W3C: Maintaining a Web of Humanity
While the “C” in CSAIL stands for computer, it’s not solely what goes on inside a computer that CSAIL researchers care about – especially when what’s running on the computer is the World Wide Web. “When you’re on the Web, you’re not connecting to a computer, you’re connecting to humanity,” says Tim Berners-Lee, founder and director of CSAIL’s World Wide Web Consortium (W3C). “Every link on any website was placed by a person and is followed by a person so that two parties can connect to each other.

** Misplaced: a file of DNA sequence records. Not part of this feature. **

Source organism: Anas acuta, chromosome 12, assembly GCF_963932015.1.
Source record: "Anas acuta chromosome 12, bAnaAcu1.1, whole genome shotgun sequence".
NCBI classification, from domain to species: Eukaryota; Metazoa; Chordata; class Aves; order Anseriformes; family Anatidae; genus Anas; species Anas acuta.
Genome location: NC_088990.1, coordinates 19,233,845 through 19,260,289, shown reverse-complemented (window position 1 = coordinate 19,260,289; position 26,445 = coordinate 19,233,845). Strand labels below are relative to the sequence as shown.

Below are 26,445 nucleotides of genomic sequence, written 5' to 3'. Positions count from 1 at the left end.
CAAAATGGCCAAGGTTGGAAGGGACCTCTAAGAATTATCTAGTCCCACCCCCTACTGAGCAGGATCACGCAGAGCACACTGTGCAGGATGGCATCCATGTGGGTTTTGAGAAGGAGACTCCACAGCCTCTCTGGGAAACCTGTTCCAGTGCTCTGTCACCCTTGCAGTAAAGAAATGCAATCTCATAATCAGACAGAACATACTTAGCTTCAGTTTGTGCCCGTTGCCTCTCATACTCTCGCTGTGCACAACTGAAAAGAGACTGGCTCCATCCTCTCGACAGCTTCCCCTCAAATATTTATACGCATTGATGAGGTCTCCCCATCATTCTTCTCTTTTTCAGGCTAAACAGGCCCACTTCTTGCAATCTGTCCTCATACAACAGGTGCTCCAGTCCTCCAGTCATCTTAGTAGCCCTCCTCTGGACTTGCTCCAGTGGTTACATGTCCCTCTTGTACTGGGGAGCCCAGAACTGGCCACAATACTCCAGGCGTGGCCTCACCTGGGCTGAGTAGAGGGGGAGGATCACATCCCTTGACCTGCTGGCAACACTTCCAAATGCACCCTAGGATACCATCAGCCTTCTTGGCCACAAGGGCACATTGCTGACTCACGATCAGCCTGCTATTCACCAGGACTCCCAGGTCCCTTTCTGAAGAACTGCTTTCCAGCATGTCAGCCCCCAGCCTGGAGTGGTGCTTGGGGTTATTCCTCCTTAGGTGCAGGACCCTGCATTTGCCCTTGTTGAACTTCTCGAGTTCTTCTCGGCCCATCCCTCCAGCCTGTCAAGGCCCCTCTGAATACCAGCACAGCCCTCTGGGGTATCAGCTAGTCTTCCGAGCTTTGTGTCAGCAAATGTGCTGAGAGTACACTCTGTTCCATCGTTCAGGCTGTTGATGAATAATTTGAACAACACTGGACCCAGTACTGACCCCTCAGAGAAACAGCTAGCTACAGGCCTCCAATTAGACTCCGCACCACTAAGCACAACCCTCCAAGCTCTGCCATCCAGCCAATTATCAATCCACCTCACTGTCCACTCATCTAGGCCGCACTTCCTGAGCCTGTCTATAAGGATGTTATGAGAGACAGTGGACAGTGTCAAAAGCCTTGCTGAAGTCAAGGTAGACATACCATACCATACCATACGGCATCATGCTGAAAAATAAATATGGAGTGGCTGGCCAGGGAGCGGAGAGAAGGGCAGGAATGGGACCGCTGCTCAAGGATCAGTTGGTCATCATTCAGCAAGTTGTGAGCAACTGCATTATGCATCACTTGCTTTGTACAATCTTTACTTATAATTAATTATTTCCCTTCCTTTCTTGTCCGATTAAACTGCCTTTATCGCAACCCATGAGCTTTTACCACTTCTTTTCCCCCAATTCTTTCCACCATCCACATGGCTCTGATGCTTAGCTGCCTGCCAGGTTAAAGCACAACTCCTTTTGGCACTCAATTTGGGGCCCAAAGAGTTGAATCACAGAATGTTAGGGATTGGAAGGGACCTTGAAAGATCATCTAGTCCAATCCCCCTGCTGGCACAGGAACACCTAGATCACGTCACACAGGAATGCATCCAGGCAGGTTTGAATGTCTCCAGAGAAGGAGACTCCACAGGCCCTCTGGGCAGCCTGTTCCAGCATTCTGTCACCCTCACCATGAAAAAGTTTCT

“The most interesting thing about the wiki system and the blogosphere isn’t necessarily that there are technologies and protocols that make these capabilities possible,” he continues, “but that people are meeting each other, learning from each other, and making connections that have the potential to improve our world.” Berners-Lee should know; after all, he invented and implemented the World Wide Web while at CERN in 1989 and 1990, defining its basic concepts (such as the now-ubiquitous URL, HTTP, and HTML), and writing the first Web browser and server software. Just as important, Berners-Lee understood that there needed to be some control and oversight over the development and introduction of new technologies and protocols to ensure that there was broad discussion and agreement about functionality and interoperability. To accomplish this, he came to MIT to launch W3C, the mission of which is “To lead the World Wide Web to its full potential by developing protocols and guidelines that ensure long-term growth for the Web.” In practice, this means to develop, test, and approve new technological standards for the Web. In this regard, W3C is the official World Wide Web international standards body. Given that the user community feels such ownership over the Web, one could wonder if W3C sometimes meets with resistance. According to Steve Bratt, CEO of W3C, “We can put out new standards until we’re blue in the face, but if people don’t use them then what’s the use? Our approach is that we don’t dictate and we don’t enforce. We have a fair and open process, and we seek input from all interested parties. We’re a consensus-driven organization and that leads to standards that have as wide support as possible from those who will use the standards. To date, we’ve approved more than 110 royalty-free standards, which help more than one billion people around the world to use the Web more effectively.” Web Science and the Semantic Web As mentioned earlier, there is a human aspect of the Web that is equally integral to W3C’s mission. “The Web is not just another mousetrap,” says Berners-Lee. “A mousetrap works in a very predictable, repeatable way every time a mouse interacts with it. With the Web, there are millions of people interacting in a way we can’t predict and shouldn’t control. The fact that clusters and communities form and endure is not a function of technology as much as it is of psychology and sociology. We’re interested in studying this.” In fact, Berners-Lee led the development of a joint initiative between MIT and the University of Southampton in England. Called The Web Science Research Initiative (WSRI), the collaboration brings together academics, scientists, sociologists, entrepreneurs, and decision makers from around the world to look at the Web holistically – not only how it operates but also how it is used. In doing so, WSRI has established Web Science as a new research discipline. One of the many technologies being leveraged by the work of WSRI and a growing number of other organizations and companies is known as the Semantic Web – something Berners-Lee proposed during the first World Wide Web Conference back in 1994. The basic idea of the Semantic Web is that the enormous store of data that currently exists on the Internet should be defined and linked to create a Web of linked data, such that these data can be used for more effective discovery, automation, integration, and reuse across various applications. It’s a powerful data integration solution that can make valuable connections between and among disparate data sets. “The Web was built upon principles of universality,” says Berners-Lee. “So any person on any device should be able to make use of any kind of data and access any kind of information. Our stated goal is to lead the Web to its full potential – that’s not a place but a direction, and our work is focused on trying to find the right direction.”